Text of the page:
What should I (as a recruiter) Tweet on Twitter?

 

Boring tweets equals dead tweets
Even though Twitter has been around for years now (and has gone mainstream), it still provides me with the 'most asked social network question' when I am doing social media training with recruiters. For some reason Twitter, more than others, evokes brain freeze when it comes to posting tweets. The question is always is >> What should I (as a recruiter) Tweet on Twitter?

Ironically for many, it is the fear of saying 'the wrong thing' coupled with the fact that this 'wrong thing' they say, could be shared widely and quickly. Of course the reality is that unless they have some super-hot news, or have done something outrageous or have had a bird sh*t on their head (seriously!!), then they are unlikely to be the unlikely victims of a viral tweet! Seriously amongst a trillion tweets an hour (OK, that maybe a little high, but it feels like it sometimes!) your one or two tweets become insignificant to the populous – sorry!!

Now, just to demonstrate that it doesn't take much to make your Twitter stream look thoughtless, self-centred and unappealing take a look at this stream:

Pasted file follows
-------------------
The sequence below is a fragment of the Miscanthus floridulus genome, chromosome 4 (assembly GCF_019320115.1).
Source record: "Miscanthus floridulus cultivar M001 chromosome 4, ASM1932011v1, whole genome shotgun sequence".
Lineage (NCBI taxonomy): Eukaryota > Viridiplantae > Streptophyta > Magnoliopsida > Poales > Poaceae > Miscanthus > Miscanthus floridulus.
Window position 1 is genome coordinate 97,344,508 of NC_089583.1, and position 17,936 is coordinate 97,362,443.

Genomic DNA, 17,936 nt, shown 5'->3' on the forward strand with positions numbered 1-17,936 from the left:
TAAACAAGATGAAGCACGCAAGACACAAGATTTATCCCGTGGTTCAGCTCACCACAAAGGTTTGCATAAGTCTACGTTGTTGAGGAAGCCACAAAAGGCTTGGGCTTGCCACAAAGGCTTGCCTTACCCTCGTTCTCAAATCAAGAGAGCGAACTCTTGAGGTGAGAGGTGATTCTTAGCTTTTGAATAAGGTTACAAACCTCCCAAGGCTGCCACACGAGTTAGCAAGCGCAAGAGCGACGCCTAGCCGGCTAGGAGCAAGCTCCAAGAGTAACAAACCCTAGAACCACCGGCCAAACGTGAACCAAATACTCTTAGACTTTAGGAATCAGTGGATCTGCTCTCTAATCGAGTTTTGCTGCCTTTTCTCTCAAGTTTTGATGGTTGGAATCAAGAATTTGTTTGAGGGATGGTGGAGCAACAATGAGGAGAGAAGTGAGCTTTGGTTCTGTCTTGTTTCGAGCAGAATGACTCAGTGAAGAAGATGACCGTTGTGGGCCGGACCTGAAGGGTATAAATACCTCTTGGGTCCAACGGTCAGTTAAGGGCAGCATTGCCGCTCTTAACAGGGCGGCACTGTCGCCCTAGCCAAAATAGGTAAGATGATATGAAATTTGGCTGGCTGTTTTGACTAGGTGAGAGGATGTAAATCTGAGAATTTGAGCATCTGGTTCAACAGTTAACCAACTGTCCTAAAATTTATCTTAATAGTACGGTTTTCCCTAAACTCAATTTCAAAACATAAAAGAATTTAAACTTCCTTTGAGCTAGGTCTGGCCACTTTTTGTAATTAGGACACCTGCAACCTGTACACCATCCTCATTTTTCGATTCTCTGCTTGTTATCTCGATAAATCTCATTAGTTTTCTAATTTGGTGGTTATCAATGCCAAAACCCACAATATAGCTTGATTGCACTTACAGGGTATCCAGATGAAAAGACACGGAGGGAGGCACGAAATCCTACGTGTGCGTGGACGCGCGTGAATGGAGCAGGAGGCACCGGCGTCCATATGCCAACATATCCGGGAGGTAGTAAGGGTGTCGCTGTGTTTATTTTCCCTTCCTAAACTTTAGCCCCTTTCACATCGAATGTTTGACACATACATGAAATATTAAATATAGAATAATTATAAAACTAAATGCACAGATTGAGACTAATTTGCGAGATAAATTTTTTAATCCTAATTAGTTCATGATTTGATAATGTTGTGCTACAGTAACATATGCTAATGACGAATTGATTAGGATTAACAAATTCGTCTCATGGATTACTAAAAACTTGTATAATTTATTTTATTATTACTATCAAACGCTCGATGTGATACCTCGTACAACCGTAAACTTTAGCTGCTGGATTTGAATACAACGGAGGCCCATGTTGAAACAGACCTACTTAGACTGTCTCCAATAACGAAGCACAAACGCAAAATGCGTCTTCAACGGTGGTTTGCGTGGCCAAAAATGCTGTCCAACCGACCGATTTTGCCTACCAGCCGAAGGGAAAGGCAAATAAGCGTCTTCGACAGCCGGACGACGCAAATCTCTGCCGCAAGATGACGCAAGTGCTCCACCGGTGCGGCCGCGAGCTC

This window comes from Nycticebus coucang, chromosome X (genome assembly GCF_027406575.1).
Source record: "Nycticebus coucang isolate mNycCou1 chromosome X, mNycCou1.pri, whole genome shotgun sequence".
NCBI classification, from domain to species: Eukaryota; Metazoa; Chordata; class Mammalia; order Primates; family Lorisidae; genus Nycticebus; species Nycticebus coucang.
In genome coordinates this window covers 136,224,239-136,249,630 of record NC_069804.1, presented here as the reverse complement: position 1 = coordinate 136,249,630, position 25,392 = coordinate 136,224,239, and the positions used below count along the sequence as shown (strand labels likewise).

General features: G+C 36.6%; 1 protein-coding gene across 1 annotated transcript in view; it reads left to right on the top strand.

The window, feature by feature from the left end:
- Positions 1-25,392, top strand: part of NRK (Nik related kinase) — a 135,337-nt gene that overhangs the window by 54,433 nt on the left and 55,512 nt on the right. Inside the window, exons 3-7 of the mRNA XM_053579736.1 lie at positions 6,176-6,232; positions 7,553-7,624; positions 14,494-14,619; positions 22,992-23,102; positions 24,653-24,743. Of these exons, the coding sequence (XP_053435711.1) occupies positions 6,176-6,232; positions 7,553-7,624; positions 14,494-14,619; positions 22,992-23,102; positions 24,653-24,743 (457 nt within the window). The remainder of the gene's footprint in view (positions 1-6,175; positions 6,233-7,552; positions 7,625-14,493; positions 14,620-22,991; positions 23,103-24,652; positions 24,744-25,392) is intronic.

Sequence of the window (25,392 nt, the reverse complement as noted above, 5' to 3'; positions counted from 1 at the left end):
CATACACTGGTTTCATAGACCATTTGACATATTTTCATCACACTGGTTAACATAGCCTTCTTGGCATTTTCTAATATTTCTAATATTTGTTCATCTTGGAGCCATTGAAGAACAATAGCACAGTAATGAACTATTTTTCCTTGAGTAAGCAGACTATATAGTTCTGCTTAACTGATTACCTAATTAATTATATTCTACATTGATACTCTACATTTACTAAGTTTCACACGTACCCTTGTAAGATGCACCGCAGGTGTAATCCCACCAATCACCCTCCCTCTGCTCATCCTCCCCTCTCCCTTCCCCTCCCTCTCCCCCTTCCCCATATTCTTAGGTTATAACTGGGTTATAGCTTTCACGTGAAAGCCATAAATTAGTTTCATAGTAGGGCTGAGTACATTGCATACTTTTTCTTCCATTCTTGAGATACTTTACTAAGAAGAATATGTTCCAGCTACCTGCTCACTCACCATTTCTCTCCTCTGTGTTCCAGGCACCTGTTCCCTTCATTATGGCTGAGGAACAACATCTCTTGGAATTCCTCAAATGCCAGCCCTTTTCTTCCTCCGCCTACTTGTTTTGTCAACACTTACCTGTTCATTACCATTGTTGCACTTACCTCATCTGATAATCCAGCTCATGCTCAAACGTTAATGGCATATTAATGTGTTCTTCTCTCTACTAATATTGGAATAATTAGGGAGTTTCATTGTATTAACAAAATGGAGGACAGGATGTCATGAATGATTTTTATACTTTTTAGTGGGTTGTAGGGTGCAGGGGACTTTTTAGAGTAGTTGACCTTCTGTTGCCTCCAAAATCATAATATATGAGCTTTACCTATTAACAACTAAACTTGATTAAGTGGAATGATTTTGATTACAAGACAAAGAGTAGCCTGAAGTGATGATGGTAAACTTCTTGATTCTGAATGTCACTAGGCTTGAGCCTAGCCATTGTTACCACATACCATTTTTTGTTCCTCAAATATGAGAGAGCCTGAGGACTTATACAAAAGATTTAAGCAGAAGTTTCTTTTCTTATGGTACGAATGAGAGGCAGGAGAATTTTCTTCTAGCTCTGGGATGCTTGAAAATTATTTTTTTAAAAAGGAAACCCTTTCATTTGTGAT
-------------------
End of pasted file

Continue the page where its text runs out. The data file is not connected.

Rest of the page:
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It takes all of about one second to click away, doesn't it? Totally uninteresting and it probably does give the wrong impression of what the company are really like. And yes the rest of their stream is exactly the same!!

So what do you tweet then?

The first thing to do is not think about you, and think of your audience (Followers in Twitter parlance) you are trying to cultivate. You need to post content that you believe (through your experience) your audience will find interesting to read. AND ALSO you want to post content that your audience will happily Re-Tweet (share for the Twitter uninitiated) with their own audience. <No pressure then!>

You do know what your audience is, don't you? 

 Strangely a difficult question for may people! This is the easy part to be honest.

  • What types of people (roles) do you recruit for? 
  • What are the aligned industries and sectors of who you recruit for? 
  • What type of people do you interact with every day? 
  • Who do you sell your products/services to? 
  • Who are the people who influence decisions on what you sell/promote?
  • Who do you network with to gain access to your markets?

THESE are your audience. These are the Followers you want to cultivate. These are the people you need to interest with your content (and not just on Twitter by the way), but whichever social network they are on.

Let's move onto what content to Tweet. Here are three easy places that you can find content to share on Twitter. (You can of course post your own blogs, news and information, if you have it, but you will need to mix that up as well so it isn't all about you!)

  1. Your audience itself. Who better to have content that may be of interest is the people you want to be reacjing out to. Find them on Twitter using tools like Hootsuite, Tweetdeck and Followerwonk using the keywords, job titles and industry buzz words you already know, and then Follow Them. They will be sharing relevant content for you to use (and share via RT's).